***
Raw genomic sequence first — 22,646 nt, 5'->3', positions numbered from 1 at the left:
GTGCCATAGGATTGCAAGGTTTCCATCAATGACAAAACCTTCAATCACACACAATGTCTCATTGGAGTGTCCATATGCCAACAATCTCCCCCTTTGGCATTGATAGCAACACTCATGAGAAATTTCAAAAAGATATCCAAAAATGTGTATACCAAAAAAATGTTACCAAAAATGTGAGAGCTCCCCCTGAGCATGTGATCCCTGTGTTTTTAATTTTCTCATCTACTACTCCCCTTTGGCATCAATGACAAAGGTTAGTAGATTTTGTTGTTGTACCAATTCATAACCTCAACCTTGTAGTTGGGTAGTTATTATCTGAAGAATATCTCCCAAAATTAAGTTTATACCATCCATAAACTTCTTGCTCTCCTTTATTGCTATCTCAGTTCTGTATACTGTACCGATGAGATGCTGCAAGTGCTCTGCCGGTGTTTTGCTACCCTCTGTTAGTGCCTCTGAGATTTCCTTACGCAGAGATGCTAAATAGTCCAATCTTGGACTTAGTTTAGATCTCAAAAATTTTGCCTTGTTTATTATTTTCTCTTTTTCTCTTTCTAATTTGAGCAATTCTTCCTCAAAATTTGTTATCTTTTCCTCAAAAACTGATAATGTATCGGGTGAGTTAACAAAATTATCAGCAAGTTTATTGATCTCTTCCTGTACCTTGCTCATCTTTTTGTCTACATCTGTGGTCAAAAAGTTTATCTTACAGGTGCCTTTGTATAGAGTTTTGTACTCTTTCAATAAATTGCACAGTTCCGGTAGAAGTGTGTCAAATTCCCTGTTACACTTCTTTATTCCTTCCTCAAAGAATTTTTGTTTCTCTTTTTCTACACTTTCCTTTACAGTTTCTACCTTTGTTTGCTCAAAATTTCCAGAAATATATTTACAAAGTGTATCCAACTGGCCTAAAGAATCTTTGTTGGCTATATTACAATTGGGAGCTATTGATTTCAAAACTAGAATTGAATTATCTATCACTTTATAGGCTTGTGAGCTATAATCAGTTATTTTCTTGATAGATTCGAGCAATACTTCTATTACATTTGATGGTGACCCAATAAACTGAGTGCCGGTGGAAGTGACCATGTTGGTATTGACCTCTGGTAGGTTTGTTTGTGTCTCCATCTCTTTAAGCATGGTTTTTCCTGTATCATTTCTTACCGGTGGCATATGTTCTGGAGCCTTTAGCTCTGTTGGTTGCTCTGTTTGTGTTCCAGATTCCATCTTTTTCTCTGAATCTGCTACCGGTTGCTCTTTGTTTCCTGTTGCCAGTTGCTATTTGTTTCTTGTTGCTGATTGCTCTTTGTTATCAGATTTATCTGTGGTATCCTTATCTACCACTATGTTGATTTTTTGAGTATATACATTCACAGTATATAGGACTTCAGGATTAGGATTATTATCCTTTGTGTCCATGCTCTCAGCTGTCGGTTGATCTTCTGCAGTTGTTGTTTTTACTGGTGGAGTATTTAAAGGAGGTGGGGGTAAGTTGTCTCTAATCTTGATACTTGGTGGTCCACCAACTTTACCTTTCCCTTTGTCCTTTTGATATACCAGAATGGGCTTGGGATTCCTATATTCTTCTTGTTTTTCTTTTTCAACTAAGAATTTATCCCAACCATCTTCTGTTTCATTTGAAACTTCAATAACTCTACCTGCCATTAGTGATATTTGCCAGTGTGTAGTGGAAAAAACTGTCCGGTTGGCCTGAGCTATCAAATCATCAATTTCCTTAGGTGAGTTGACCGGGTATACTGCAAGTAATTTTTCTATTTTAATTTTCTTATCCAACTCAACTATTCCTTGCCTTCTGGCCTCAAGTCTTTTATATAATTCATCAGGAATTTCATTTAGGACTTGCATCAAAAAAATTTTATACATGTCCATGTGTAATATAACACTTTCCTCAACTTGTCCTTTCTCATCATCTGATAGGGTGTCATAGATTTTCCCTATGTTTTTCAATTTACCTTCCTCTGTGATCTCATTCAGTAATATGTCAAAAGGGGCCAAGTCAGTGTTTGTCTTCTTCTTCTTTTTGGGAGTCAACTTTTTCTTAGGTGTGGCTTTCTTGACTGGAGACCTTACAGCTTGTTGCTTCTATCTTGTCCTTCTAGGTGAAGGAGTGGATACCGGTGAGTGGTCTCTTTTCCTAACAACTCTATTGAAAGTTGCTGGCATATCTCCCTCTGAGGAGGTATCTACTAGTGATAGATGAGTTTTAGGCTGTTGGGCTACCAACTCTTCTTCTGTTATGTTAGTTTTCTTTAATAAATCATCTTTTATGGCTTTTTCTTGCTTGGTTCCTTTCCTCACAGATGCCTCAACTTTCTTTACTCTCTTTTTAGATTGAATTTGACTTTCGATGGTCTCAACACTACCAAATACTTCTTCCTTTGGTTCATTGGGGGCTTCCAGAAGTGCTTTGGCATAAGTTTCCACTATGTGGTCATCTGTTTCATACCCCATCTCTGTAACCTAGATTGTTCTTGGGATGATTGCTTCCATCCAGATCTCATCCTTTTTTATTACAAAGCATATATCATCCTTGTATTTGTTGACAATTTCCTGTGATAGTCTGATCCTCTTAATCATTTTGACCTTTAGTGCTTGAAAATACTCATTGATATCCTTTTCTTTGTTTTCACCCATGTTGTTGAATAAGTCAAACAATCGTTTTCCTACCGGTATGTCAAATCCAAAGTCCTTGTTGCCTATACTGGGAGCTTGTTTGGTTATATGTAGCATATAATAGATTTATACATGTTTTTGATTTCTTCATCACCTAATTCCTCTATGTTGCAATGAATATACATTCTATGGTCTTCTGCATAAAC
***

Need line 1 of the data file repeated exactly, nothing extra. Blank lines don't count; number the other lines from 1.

Raw genomic sequence first — 22,646 nt, 5'->3', positions numbered from 1 at the left: